In conjunction with this preferred speed, the workpieces 20 are machined at feed rates of about 600 inches per minute, and more preferably at a feed rate of approximately 580 inches per minute (and specifically, 0.008 inches per tooth), as provided by the spindle 12 as it is propelled by its stroking device. Without the use of a liquid coolant and under standard manufacturing conditions the above parameters have provided a true adiabatic machining process in which both the workpieces 20, the cutter 42 and the inserts 54 exhibit no detectable temperature rise after being completely machined. Unexpectedly, the above parameters have also permitted efficiencies in excess of 7 cubic inches per minute per horsepower.
As a result, the milling machine of the present invention operates at efficiencies such greater than that known in the prior art. As an example, under actual manufacturing conditions aluminum has been machined at the rate of 720 cubic inches per minute. The machining operation of the present invention has also provided low cutting forces with the added advantage of preventing the formation of burrs and breakouts in the workpiece 20, a not uncommon occurrence when machining surfaces having irregular or intricate surface features. Moreover, surface flatness of less than 0.001 inch has been readily attainable without thermal distortion from high cutting temperatures. Tool life in excess of 130,000 workpieces has also been attained with the above described adiabatic machining operation of the milling machine 10 of the present invention.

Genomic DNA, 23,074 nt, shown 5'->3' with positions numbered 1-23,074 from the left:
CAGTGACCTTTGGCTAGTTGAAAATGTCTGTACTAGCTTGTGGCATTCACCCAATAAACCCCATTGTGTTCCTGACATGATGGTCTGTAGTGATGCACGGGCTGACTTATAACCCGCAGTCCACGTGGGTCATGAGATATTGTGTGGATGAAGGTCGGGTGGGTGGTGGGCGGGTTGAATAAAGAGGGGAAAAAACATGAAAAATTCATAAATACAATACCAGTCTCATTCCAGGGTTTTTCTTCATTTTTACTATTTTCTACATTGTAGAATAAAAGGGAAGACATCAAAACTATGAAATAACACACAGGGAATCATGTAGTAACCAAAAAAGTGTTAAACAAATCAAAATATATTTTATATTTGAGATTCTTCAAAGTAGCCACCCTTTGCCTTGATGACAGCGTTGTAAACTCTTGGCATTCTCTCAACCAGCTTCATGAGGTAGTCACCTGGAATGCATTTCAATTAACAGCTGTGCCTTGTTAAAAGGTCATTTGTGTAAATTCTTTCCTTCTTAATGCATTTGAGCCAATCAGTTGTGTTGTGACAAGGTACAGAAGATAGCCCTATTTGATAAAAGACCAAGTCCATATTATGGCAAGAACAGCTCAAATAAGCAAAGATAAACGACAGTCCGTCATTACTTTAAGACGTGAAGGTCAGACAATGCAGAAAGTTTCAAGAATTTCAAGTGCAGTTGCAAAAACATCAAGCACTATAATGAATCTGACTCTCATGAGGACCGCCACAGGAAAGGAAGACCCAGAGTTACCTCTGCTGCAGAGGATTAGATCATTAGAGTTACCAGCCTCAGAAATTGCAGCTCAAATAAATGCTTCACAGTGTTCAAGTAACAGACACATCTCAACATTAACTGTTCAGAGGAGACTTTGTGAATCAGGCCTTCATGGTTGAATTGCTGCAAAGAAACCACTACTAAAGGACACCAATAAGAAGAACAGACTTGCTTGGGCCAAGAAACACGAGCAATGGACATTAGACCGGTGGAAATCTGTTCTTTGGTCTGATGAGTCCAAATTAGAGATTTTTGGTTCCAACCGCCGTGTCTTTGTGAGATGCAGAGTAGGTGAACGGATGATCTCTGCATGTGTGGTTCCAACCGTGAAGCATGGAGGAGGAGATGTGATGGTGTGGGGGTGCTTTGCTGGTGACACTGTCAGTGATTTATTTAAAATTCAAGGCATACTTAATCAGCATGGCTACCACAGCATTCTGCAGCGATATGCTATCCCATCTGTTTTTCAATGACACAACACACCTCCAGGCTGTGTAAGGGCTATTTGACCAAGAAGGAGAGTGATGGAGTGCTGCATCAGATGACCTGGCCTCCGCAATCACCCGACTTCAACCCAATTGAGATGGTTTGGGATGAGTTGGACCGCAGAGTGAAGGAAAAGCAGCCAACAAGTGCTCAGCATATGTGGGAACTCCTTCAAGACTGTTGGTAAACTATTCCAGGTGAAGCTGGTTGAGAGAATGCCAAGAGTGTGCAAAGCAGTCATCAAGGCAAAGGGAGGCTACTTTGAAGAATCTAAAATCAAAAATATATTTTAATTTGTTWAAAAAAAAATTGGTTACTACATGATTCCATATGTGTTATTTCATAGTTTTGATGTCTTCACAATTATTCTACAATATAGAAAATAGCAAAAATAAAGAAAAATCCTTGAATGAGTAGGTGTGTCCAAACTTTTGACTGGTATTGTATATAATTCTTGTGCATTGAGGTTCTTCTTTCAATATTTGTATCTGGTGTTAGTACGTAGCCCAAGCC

VACUUM SHROUD AND DECK
Once a chip is severed from the workpiece 20 with all of the heat generated being absorbed in the chip, it is imperative to evacuate the chip from the area of the cutter 42 and the workpiece 20 to prevent heat transfer thereto. The importance of this aspect is compounded by the high material removal rate possible with the milling machine 10 of the present invention. Accordingly, to ensure that the chips are quickly evacuated, the milling machine 10 incorporates a chip removal system which includes a device for creating a pressure differential between the cutting environment, including a surrounding structure 90 enclosing the cutter 42, and the ambient surroundings. In the preferred embodiment, this device is a large capacity vacuum system (not shown) capable of creating a flow rate of approximately 3500 cubic feet per minute. However, the primary parameter has been determined to be the velocity of the air flow, which is preferably closely matched with the surface speed of the cutter 42, i.e. 14,660 feet per minute. The surrounding structure or enclosure 90 determines the air speed past the workpiece 20 and cutter 42 in conjunction with the air capacity of the vacuum system.
As best seen in FIG. 14, the surrounding structure 90 includes a shroud 78 and a mask 80. The shroud 78 is mounted to the spindle 12 while the mask 80 is supported by a lifting mechanism 102 which transports the mask 80 between a lower machining position and an upper position. The upper position permits the transfer bars 26 to bring the workpieces 20 into position beneath the mask 80 while the mask 80 and its corresponding spindle 12 are both raised and the spindle is being repositioned for the next machining pass. The lifting mechanism 102 can be of any suitable design, such as a limited stroke hydraulic cylinder.